Joginader Paul (1925-2016) was born in Sialkot (now in Pakistan) in the well-known Urdu journal Saqi in 1945, while his first book of short stories in Urdu, Dharti ka Kaal, was published in 1962. The partition of the country resulted in his migration to Ambala as a refugee. His marriage led to another migration – to Kenya, where he taught English, throughout expressing in his stories the angst of being in exile. Back in India in 1965, he was principal of a college in Aurangabad, Maharashtra, for another fourteen years before coming to settle in Delhi for full-time writing.
Joginder Paul published over thirteen collections of short stories, including Khula, Khodu Baba ka Magbara and Bastian, Amongst his novels are Ek Boond Lahoo Ki, Nadeed, Paar Pare, and Khwabro. He published four collections of flash fiction (afsaanche), a genre with which he is known to have enriched Urdu fiction significantly. A number of his novels and short stories have been translated into Hindi, English and other languages in India and abroad. His fiction books have been previously published many times in English.
Paul is a recipient of many important literary honours, including the SAARC Lifetime Award, Iqbal Samman, Urdu Academy Award, All India Bahadur Shah Zafar Award, Shiromani Award, and Ghalib Award. He also honoured at Qatar with an international award for contributing to creative writing in Urdu. His fiction has received a lot of critical acclaim, and many Urdu journals in India and Pakistan have published special issues on him. His fiction has been translated into many languages in India and abroad.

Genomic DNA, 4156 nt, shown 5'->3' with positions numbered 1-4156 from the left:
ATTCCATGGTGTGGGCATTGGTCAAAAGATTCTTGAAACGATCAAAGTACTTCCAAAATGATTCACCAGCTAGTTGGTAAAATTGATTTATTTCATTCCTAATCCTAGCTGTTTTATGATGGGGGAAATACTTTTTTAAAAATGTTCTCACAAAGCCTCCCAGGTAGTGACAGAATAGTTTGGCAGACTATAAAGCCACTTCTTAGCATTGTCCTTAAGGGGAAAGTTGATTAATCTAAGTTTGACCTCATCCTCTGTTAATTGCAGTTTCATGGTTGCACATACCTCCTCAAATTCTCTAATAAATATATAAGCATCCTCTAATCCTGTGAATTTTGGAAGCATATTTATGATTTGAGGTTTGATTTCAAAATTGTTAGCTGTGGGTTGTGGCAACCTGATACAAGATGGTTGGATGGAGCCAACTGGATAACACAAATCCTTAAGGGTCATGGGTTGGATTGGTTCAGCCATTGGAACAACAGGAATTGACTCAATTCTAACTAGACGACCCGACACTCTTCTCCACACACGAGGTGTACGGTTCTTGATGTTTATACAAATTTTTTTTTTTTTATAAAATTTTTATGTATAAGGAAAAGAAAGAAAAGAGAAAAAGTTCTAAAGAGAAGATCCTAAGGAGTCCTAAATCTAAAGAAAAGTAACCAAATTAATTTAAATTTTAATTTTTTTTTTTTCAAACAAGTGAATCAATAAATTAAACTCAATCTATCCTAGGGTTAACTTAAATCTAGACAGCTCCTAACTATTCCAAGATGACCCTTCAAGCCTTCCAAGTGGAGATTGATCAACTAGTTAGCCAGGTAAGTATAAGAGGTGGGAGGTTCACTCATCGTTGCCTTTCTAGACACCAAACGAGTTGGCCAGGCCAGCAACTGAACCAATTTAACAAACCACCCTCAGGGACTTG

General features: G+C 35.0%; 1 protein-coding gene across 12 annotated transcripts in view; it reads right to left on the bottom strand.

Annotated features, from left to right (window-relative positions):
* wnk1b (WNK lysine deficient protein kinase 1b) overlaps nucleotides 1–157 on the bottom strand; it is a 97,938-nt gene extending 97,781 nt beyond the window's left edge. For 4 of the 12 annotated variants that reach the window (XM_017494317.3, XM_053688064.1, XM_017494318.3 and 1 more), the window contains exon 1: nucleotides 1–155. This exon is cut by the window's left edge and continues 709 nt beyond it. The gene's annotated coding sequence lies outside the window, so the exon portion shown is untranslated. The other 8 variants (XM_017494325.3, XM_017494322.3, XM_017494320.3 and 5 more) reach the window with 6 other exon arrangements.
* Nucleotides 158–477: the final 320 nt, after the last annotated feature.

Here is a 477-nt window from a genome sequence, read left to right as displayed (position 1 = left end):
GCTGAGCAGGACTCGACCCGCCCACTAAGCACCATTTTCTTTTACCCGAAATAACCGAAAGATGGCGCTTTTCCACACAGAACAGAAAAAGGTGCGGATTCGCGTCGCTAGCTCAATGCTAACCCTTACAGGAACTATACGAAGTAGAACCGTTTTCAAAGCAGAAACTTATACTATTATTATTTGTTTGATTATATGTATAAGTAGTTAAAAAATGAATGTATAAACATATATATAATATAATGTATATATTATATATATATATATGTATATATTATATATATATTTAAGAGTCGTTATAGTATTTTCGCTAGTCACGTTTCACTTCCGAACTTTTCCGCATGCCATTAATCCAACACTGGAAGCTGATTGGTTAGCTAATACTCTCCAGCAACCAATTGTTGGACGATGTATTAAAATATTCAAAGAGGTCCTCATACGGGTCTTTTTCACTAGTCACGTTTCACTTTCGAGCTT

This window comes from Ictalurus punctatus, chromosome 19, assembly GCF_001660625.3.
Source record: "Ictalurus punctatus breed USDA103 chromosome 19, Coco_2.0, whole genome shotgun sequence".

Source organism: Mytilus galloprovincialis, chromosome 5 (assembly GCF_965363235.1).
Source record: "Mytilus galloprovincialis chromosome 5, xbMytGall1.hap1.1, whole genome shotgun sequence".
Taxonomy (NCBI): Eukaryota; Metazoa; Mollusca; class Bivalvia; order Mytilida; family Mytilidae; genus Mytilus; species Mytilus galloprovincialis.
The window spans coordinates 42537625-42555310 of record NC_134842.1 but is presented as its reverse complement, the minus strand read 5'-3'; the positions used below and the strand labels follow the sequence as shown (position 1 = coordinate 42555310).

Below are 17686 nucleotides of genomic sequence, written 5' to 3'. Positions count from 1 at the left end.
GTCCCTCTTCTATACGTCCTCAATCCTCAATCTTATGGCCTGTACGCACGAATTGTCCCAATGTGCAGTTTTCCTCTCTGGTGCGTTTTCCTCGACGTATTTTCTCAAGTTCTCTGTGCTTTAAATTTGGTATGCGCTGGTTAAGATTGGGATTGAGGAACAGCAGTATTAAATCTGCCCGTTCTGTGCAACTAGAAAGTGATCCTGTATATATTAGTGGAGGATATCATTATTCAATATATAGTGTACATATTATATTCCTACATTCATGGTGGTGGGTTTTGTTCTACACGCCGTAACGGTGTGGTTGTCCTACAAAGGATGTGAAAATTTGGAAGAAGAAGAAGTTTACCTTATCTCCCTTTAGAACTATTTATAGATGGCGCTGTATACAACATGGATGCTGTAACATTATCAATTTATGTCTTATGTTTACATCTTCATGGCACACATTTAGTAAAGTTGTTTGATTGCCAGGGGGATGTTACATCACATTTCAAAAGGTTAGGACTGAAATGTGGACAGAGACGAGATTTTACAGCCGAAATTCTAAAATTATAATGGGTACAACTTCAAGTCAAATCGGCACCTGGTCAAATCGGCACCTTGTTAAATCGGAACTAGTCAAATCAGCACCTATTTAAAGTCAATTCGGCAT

Sukrita Paul Kumar, a noted poet and critic, was born and brought up in Kenya. She held the Aruna Asaf Ali Chair at Delhi University till recently. Formerly, Advanced Study, Shimla, she is also Fellow of the prestigious International Writing Programme, lowa(USA) and Hong Kong Baptist University. Honorary faculty at Durrell Centre at Corfu (Greece), she is a recipient of many prestigious fellowships and residencies. She has to her credit several collections of poems in English, many translated into Indian and foreign languages. Her critical writing are many on partition, modern Indian fiction, and gender. Her latest translations include Blind (novel) and Nude (a collection of poems)." A guest editor of journals such as Manoa (Hawaii, she has also held solo exhibitions of her paintings. Many of Sukrita’s poems emerged from her experience of working with homeless people and tsunami victims.
An author, translator, and editor Vandana R Singh was given the Award of Recognition for Outstanding Contribution to Literature by the Chandigarh Sahitya Akademi. Her literary published earlier. She has authored several books on Communication Skills and ELT for Oxford University Press. She has been consultant editor for several UN organisations and textbook developer for NCERT & NIOS. A PhD in Indian writings in English, she has been Associate Professor of English at GCG, Punjab University, and has worked as a bilingual teacher for the Manchester Education Committee, UK. A keen gardener and bonsal enthusiast, she views translation as a social responsibility contributing to building cross-cultural bridges. She is fascinated by words – their origin and evolution.
Soon after the Partition of the country and just after getting
out of the refugee camp in 1948 at Ambala, when Joginder
Paul was a young twenty three-year-old writer, he married a girl
from Kenya on the condition that they would settle in Kenya. A
refugee that he was anyway, he migrated with her to a country
which was still in the clutches of the British rule while, ironically,
his own country India had just won its hard-earned freedom.
Pained by the social inequality and racial discrimination that he
witnessed in everyday life there, he felt like a complete outsider.
The Asian community around him seemed to accept that social
reality as a given and, in fact, participated fully in its perpetuation.
He considered himself ‘in exile’, and longed to get back to his
homeland from the day he landed there.
The stories in this volume emerged from his anguish and